(Patriot.Buzz) – Adding a new bad record to his ever-growing list of misfires, more people lost their jobs than any time since early 2023 due to Joe Biden’s economic policies.
According to Challenger, Gray & Christmas, this spells trouble for the job market as we go further into 2024. Just last month companies planned to let go of 82,307 workers. This marks a huge increase of 136% from December but it is still 20% less than January last year.
This figure is the second highest number of job losses for January since 2009. Additionally, companies plan to cut back on hiring people, which also hit the lowest point for January since 2009.
Tech and finance jobs were hit the hardest. Big companies like Microsoft, Alphabet (Google’s parent company), PayPal, Amazon and UPS said they would slash jobs, signaling the most job cuts in a month since March 2023.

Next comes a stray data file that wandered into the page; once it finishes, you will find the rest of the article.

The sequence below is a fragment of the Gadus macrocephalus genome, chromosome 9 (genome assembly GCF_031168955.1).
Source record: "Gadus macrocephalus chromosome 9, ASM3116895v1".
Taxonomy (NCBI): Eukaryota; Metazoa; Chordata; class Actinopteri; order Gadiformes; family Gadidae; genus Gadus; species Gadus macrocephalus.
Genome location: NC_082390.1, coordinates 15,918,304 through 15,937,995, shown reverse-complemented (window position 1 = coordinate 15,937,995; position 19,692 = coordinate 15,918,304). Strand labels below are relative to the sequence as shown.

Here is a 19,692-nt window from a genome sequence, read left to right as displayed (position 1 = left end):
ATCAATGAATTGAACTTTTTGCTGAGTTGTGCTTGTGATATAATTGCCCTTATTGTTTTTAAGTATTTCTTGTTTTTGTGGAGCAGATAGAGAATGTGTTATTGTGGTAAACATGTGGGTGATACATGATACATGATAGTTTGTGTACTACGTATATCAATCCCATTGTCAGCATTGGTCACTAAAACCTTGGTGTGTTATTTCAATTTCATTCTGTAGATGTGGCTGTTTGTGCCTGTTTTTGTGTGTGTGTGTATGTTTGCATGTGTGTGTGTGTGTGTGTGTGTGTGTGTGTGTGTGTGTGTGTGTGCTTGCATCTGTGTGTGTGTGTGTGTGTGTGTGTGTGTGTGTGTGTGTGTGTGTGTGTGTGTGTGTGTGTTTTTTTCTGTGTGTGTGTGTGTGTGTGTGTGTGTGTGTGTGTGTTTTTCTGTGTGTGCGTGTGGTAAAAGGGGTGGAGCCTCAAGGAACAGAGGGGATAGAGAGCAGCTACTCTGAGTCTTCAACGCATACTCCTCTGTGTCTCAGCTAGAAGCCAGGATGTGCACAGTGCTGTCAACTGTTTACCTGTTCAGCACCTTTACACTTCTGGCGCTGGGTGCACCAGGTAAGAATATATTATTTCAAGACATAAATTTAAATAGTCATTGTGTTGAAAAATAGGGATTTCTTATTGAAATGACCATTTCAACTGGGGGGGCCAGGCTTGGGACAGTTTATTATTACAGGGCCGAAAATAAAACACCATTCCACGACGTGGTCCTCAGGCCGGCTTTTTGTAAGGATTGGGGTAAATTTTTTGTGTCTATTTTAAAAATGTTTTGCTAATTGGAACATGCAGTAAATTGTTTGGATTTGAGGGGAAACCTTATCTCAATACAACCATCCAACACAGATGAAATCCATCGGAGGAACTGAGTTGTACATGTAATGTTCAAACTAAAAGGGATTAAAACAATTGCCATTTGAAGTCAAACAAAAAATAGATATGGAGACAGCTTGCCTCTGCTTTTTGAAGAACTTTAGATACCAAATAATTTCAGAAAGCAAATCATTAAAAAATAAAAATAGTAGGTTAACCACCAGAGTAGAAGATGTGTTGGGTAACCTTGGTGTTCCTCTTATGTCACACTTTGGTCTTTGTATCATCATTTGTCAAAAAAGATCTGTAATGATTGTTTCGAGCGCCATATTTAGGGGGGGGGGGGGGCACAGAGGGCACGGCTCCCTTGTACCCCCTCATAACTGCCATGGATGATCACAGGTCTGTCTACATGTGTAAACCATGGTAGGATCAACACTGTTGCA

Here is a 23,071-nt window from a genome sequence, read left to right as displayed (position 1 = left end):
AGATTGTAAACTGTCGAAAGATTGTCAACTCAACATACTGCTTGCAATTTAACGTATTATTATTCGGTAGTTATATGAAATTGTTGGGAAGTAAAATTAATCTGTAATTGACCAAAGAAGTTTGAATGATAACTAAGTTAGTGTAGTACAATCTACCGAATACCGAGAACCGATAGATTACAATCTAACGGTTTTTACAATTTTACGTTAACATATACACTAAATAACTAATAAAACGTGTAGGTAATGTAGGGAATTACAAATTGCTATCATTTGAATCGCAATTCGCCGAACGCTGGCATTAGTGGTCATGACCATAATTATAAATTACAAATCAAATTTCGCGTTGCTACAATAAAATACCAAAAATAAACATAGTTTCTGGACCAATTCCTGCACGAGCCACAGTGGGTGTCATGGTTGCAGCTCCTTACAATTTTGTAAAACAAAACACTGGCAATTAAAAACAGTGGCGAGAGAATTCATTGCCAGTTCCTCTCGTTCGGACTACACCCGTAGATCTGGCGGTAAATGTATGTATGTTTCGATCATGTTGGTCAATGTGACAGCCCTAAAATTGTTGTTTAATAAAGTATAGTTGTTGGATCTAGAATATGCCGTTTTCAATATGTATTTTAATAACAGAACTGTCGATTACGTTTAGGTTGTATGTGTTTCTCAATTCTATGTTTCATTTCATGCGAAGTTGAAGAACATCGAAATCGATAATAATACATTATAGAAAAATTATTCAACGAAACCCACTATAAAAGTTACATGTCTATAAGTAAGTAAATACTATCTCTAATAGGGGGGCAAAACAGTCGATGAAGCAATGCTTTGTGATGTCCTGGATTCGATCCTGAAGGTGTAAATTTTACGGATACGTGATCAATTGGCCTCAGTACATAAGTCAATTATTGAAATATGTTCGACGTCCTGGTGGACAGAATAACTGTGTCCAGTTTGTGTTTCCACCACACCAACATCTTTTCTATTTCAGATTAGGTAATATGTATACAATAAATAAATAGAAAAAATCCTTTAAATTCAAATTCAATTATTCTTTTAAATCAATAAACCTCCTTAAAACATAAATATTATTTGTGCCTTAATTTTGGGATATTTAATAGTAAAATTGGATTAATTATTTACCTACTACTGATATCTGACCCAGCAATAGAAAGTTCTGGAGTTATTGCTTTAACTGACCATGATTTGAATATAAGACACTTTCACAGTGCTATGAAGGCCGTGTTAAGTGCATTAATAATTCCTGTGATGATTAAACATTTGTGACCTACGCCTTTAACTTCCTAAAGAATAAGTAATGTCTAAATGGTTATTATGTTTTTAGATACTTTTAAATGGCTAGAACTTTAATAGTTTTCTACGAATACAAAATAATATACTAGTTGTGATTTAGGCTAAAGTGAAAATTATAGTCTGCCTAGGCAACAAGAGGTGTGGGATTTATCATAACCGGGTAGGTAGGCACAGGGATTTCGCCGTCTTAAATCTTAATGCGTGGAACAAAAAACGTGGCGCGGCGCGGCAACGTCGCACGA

Challenger, Gray & Christmas’ Senior Vice-President Andrew Challenger said, “Waves of layoff announcements hit US-based companies in January after a quiet fourth quarter.”
He added that the cuts were “driven by broader economic trends and a strategic shift towards increased automation and AI adoption in various sectors, though in most cases, companies point to cost-cutting as the main driver for layoffs.”
In a testament to his words the finance sector fired 23,238 employees, which is the worst loss since September 2018 while tech companies cut 15,806 jobs, the most since May 2023. Food companies said they would layoff 6,656 workers, the highest since November 2012.
Challenger also mentioned that “[h]igh costs and advancing automation technology are reshaping the food production industry. Additionally, climate change and immigration policies are influencing labor dynamics and operational challenges in this sector.”
The firm’s report comes after ADP said that private companies only added 107,000 jobs last month. In turn the Labor Department will share its job numbers soon, and it thinks there will be 185,000 new jobs.
In terms of unemployment 224,000 people applied for benefits last week, showing a 9,000 surge from the week before. In response to this development, the Labor Department admitted that the number of people already getting benefits went up by 70,000.